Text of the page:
Heading into the November elections a few weeks ago, the market was priced for perfection. Earnings expectations were high, landslide Republican victories were expected and a round of quantitative easing was projected to start immediately. The market got what it wanted, but it did not expect President Obama to reconsider extending the Bush tax credits for all Americans. That piece of news pushed the S&P 500 to new two-year highs.
Since then, the market has gradually been giving back those gains. President Obama’s “olive branch” to Republicans might be withdrawn as both parties reconvene for a “lame duck” session. Interest rates have been climbing since the FOMC statement and QE2 has drawn criticism domestically and internationally. Foreign debt holders could force the US to abandon money printing by selling their US Treasuries and by not participating in future auctions.
The market had clearly gotten ahead of itself and credit concerns in Europe sparked a round of profit-taking last week. Ireland’s banks are in dire straits and they need a capital infusion. The country did not want aid from the EU/IMF because its fiscal spending would come under scrutiny. They simply wanted to secure capital for their banking system. Over the weekend, Ireland conceded and they have agreed to take financial aid (€90 billion).
During the last few months, the European credit crisis has calmed down. Bond auctions in Greece, Portugal, Spain and Ireland have gone well and the bid to cover as been higher than 2. I believe that is because the ECB has been buying their bonds. By supporting the auctions, they give the appearance that demand is strong and the countries are able to secure financing.
In the last few weeks, interest rates on those sovereign bonds have jumped and the ECB can no longer keep the “genie in the bottle”. The “backdoor tactic” no longer worked and they needed to force a “front door” approach on Ireland. Many European banks have substantial investments in Ireland and a collapse would severely impact balance sheets. It would start a domino effect. Many analysts feel that Portugal is next in line and aid will quickly be forced on them before conditions worsen. Like Ireland, the government does not feel it needs a bailout.
Things will get very interesting in the next few months. With Greece, Ireland and Portugal “under wing”, the focus will quickly shift to Spain. It is “too big to bail” and “too big to fail”. The unemployment rate is greater than 20% and they account for 12% of the EU’s GDP. Spain has defaulted on their debt more than a dozen times in the last two centuries and their track record will come back to haunt them.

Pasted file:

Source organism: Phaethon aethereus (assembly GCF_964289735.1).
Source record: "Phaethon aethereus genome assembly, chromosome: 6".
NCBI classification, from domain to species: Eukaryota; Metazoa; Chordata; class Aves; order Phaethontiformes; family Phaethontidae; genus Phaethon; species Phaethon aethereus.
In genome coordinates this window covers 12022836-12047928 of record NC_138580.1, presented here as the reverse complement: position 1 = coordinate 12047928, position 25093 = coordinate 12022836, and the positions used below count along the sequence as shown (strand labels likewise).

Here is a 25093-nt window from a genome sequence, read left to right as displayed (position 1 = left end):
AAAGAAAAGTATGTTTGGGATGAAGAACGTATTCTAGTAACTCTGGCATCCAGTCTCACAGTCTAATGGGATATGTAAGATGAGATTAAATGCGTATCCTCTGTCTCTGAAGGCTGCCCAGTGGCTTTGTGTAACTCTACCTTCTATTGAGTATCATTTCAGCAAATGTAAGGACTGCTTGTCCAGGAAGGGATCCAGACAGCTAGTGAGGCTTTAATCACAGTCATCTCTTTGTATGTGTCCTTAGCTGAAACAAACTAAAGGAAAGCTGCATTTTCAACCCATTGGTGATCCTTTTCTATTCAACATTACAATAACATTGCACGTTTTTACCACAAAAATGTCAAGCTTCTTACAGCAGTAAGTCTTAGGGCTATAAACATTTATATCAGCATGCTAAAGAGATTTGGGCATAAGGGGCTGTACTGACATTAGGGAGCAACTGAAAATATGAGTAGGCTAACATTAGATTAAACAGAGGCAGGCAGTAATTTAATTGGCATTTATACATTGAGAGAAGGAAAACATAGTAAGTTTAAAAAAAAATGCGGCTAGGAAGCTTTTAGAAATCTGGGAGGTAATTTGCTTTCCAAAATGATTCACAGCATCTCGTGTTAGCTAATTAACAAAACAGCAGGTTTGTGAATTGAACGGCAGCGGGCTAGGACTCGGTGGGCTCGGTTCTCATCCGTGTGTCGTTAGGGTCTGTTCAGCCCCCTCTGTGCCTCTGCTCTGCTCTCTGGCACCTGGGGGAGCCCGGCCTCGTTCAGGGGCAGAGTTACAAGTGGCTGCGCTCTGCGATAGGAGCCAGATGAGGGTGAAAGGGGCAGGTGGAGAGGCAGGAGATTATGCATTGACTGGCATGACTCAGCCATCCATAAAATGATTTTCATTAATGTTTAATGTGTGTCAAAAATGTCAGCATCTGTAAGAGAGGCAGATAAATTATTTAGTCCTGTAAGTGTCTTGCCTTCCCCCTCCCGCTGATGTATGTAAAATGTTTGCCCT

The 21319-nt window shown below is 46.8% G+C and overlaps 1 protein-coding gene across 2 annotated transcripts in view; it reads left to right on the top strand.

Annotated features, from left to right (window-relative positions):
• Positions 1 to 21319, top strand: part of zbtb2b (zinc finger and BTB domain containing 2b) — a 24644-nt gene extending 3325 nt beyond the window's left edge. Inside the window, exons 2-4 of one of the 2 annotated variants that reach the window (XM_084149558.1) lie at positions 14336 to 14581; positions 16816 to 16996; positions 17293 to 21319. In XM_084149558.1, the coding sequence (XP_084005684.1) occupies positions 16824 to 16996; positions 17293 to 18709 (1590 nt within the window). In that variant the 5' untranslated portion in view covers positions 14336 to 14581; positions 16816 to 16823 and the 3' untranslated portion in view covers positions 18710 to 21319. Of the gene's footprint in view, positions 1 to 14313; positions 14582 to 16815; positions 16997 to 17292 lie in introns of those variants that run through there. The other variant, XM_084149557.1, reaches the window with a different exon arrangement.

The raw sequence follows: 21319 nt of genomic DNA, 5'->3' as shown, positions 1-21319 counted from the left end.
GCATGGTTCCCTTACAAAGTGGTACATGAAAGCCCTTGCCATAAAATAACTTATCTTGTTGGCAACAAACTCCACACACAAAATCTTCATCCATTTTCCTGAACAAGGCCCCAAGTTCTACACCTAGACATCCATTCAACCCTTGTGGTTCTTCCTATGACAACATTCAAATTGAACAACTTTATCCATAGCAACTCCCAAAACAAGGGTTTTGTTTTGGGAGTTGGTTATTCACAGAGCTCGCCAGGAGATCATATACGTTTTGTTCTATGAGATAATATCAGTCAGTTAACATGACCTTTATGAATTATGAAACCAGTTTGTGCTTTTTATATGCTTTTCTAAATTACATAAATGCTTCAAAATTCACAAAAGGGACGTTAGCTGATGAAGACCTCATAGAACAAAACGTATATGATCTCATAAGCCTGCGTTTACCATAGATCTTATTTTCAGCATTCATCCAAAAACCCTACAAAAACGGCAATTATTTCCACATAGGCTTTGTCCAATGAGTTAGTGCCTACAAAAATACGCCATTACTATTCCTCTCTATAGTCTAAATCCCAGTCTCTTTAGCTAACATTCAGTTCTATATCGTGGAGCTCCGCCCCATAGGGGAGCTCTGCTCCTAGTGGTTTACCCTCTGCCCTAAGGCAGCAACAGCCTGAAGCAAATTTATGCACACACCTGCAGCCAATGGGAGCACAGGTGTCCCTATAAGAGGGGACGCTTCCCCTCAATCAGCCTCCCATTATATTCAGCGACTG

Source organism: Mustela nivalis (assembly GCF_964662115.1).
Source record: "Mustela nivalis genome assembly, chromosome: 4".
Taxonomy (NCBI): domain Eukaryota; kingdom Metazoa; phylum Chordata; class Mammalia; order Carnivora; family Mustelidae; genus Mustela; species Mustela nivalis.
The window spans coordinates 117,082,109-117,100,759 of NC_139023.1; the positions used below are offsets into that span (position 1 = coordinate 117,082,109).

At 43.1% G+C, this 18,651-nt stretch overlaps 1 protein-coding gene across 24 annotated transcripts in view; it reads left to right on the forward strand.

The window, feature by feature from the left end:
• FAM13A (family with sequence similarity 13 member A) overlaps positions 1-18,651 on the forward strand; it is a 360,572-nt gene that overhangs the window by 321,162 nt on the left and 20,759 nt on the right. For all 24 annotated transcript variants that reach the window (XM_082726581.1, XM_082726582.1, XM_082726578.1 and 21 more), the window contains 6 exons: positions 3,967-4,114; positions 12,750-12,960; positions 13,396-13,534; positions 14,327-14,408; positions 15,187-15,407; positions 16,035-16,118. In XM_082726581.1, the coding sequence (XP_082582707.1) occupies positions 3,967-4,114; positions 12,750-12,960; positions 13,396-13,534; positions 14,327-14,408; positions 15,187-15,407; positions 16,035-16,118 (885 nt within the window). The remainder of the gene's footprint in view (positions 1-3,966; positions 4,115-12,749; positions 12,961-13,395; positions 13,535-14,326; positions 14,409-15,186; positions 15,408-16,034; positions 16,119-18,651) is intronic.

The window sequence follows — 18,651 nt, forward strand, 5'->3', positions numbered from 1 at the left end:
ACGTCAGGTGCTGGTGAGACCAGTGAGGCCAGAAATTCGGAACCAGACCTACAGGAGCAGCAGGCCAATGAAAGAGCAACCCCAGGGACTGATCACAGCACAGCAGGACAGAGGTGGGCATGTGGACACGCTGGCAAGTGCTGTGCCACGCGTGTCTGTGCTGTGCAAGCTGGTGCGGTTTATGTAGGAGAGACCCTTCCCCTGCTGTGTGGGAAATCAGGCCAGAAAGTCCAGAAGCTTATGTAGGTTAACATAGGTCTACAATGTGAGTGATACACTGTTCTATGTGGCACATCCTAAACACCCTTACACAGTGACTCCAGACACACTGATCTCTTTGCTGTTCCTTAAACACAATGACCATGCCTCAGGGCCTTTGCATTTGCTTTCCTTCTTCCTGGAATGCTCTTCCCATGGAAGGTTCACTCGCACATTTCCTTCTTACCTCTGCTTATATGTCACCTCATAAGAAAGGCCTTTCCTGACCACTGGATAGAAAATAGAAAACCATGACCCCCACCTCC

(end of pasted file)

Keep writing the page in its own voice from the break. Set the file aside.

As the number of bailouts increases, selling pressure will mount on German bonds. They are backstopping all of this debt and they are very nervous. During last week’s EU Finance Ministry meeting, they pushed to change bailout policies. Germany wants current debt holders to take massive “haircuts” (write-downs) before aid is extended. In other words, Germany does not want to pay for everyone else’s fiscal irresponsibility. In 2011, the EU will fight for its survival and structural debt problems will resurface.
Last week, the market also declined on worries that China would raise interest rates. This is a good reason for interest rates to rise. Economic conditions are robust and the government is trying to carefully apply the brakes. They did raise bank reserve requirements, but they did not raise rates. This was a more “dovish” action than was expected and it should be viewed as “market friendly” when the dust settles in a few days.
Today, we are seeing new worries from Europe. Trading will be relatively light this week as we head into the Thanksgiving holiday. GDP, durable goods orders and initial claims should all be positive for the market. Perhaps the biggest event will be the FOMC minutes. Traders will be able to gauge the Fed’s QE2 level of commitment.
The credit concerns in Europe are very legitimate. However, I do not see this crisis escalating ahead of the holiday season. This period tends to be very bullish for stocks and traders want prices to move higher so that bonuses are bigger. The countries currently needing financial aid a relatively small and a quick cash infusion will calm nerves.
The momentum since September has been very strong and buyers will be looking for an entry point. Support was barely breached last week and the market instantly snapped back. Earnings have been excellent, economic conditions are improving (ISM service/manufacturing, unemployment, Philly Fed, retail sales and initial claims), interest rates are low (CPI/PPI benign) and China’s growth is strong.
Wait for today’s selling to abate. I believe we will find support around SPY 117.50 (last Tuesday’s low) and the market will rebound into next week. This decline is exactly why I have been selling out of the money put spreads. I’m a safe distance from the action and I am not sweating today’s move.
Retailers posted nice earnings and the retail sales number was strong last week. That should bode well for “Black Friday”.
Sell put spreads on companies that generate revenue in emerging markets. I like commodity producers, heavy equipment manufacturers and oil service companies. If support at SPY 115 fails, buy back put credit spreads and wait to see if support at SPY 112 holds. I am not expecting this to happen, but when credit fears are present, you have to be ready for anything.